Resistance

Resistance is the price level at which the sell orders have overwhelmed the buy orders, causing rallies to fail. Resistance causes buyers to stumble and to reassess where they think prices are headed. Traders who were long and did not sell at the high point of the rally will be anxious to unload their positions if prices rise back siûty

To view this image, please refer to the print version of this book up to the levels that they missed—causing resistance. Also, sellers who wanted to short the stock or sector when it was higher feel regret for having missed the opportunity and will be waiting to sell at the higher price if it gets back up there. The previous day's high price is short-term resistance for stocks and the broader market.

Sharp market makers use levels of price support and resistance to take the other side of order flow by selling incoming buy orders at areas of price resistance, or buying incoming sell orders at levels of price support. The incoming buy or sell orders that reach the market maker's desk when a move has just about run its course near resistance or support is usually retail-driven. Retail order flow generally comes from nonprofessionals, who normally chase stocks if they missed their ideal entry points, due to a spate of greed or fear.

It is not uncommon for market makers to see orders originate from the same source when a move has just about completed its course. These orders tend to be predictable contrarian indicators because the traders who are entering them are driven by their emotions. Emotion-driven traders have the habit of panicking at the same recurring price patterns.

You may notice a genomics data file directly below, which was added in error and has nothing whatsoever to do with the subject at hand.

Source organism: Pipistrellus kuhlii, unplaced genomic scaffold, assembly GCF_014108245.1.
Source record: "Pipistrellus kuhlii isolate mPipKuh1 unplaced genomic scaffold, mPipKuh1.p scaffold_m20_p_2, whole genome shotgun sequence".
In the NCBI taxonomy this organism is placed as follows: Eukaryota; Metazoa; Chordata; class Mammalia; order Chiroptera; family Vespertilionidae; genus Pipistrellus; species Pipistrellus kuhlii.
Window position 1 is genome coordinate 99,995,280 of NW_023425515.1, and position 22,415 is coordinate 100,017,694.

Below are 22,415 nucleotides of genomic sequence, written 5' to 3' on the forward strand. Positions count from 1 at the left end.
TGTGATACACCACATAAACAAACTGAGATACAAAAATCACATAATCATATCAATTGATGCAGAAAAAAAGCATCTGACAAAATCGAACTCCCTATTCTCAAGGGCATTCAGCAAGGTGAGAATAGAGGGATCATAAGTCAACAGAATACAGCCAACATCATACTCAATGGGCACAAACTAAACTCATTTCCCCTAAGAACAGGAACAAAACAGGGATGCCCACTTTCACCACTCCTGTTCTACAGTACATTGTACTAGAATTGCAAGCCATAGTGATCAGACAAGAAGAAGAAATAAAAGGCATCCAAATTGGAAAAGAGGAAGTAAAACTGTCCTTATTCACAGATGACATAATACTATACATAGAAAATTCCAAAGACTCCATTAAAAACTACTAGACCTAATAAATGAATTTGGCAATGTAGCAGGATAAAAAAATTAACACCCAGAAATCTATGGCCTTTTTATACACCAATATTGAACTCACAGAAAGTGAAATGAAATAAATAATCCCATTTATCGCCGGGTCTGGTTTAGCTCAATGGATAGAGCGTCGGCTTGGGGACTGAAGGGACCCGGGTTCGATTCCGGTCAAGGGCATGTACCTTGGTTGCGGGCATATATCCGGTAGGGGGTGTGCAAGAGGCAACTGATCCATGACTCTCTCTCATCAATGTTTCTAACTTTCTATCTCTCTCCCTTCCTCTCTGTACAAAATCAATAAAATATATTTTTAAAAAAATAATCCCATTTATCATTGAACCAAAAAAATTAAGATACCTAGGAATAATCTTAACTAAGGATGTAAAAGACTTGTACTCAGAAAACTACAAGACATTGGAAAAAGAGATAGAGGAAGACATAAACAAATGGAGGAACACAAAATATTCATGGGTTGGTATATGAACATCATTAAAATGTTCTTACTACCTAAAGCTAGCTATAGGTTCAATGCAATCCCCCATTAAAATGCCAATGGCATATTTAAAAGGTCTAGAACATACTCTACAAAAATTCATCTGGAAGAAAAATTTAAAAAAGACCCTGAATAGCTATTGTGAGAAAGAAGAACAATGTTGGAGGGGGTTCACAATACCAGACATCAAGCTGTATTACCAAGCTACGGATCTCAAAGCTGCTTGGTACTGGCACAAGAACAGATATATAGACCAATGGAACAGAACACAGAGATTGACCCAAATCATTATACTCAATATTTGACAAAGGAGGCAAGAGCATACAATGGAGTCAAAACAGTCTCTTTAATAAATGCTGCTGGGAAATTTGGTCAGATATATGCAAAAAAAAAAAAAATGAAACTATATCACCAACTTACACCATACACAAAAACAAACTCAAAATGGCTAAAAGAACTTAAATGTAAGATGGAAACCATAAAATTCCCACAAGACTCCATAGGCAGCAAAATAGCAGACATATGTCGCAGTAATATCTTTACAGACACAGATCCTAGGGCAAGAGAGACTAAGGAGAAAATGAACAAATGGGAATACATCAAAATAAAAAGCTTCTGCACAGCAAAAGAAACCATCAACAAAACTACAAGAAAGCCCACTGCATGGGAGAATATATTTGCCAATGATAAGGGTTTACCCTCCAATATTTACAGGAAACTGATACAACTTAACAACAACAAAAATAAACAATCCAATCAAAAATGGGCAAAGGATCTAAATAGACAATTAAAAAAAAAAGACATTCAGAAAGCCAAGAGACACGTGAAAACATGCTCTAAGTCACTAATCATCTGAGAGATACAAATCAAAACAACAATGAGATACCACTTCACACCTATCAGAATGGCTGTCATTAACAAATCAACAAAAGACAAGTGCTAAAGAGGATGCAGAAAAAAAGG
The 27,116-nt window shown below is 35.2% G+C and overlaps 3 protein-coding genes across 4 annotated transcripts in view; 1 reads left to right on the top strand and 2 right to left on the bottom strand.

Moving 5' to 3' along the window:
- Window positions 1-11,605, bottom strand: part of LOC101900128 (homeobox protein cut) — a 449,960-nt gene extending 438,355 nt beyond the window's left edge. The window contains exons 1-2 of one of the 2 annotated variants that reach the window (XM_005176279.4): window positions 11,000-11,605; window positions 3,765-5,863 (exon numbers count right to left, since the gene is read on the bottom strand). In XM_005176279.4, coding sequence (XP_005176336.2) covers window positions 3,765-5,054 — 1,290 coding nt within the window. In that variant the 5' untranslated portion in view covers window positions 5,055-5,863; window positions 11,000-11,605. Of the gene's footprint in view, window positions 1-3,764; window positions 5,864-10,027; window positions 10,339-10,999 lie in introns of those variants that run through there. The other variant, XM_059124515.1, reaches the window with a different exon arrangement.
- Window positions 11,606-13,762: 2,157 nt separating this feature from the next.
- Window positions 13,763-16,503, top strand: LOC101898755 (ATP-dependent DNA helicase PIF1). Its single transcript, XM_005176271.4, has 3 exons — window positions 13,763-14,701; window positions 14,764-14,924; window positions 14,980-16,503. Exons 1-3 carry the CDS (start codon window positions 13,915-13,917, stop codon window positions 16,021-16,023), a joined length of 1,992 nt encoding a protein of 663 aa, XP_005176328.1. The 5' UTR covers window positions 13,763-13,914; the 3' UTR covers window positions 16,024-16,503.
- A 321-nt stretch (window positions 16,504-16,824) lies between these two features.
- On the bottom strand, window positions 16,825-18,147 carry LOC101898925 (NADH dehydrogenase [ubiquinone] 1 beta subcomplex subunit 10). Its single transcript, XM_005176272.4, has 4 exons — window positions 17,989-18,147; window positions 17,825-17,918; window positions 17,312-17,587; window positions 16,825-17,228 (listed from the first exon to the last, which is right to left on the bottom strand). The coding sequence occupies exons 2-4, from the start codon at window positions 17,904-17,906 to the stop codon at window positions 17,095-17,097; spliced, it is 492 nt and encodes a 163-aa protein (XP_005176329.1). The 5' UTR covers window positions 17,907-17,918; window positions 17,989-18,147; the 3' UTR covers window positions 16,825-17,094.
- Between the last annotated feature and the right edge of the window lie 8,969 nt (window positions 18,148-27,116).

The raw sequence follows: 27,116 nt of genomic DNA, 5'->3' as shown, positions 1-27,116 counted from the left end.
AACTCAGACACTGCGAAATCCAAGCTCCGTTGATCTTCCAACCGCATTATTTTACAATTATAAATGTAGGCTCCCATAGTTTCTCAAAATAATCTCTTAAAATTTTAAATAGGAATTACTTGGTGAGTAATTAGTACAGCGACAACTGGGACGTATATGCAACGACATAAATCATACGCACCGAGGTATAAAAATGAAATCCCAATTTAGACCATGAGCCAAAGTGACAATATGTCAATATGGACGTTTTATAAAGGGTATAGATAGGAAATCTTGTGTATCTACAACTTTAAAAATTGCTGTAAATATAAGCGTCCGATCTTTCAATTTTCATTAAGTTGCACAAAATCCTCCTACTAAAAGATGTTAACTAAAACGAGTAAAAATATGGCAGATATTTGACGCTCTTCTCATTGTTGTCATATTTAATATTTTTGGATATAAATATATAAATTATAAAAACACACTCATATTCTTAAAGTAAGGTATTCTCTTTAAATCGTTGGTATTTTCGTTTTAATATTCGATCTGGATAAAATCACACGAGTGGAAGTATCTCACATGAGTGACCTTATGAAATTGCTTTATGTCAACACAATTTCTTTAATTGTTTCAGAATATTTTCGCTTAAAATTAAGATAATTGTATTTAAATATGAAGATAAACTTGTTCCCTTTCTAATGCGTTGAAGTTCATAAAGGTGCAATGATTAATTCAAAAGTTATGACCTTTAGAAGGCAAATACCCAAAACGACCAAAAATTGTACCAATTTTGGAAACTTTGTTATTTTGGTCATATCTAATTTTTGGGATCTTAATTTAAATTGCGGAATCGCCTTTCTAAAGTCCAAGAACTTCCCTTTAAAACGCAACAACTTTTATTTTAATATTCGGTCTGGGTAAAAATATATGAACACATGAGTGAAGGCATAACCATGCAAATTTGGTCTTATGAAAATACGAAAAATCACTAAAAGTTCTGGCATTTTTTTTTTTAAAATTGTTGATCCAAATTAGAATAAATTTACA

When market makers take a stand at levels of support or resistance, they use short-term sentiment indicators to confirm that the market may be holding and reversing. They watch fair value to see if the futures are trading at a discount or premium. They watch the tape to see what size prints are hitting the tape: Are they block prints or smaller retail prints? If the market is falling to a level of support, a market maker may test the bids to see what sort of buy interest is out there before going long. It is not uncommon for a market maker to hit the street with anywhere from 5,000 to 25,000 shares, depending on the liquidity of the stock, simply to see if there are any real buyers out there. If the bids fade and no one buys the market maker's stock, then chances are that the support level was not valid. If buyers in the street step up to buy the market maker's stock, then the market maker knows that the support level is valid at least for the short term, and can quickly reverse the position, using the support area as a stop-loss point.

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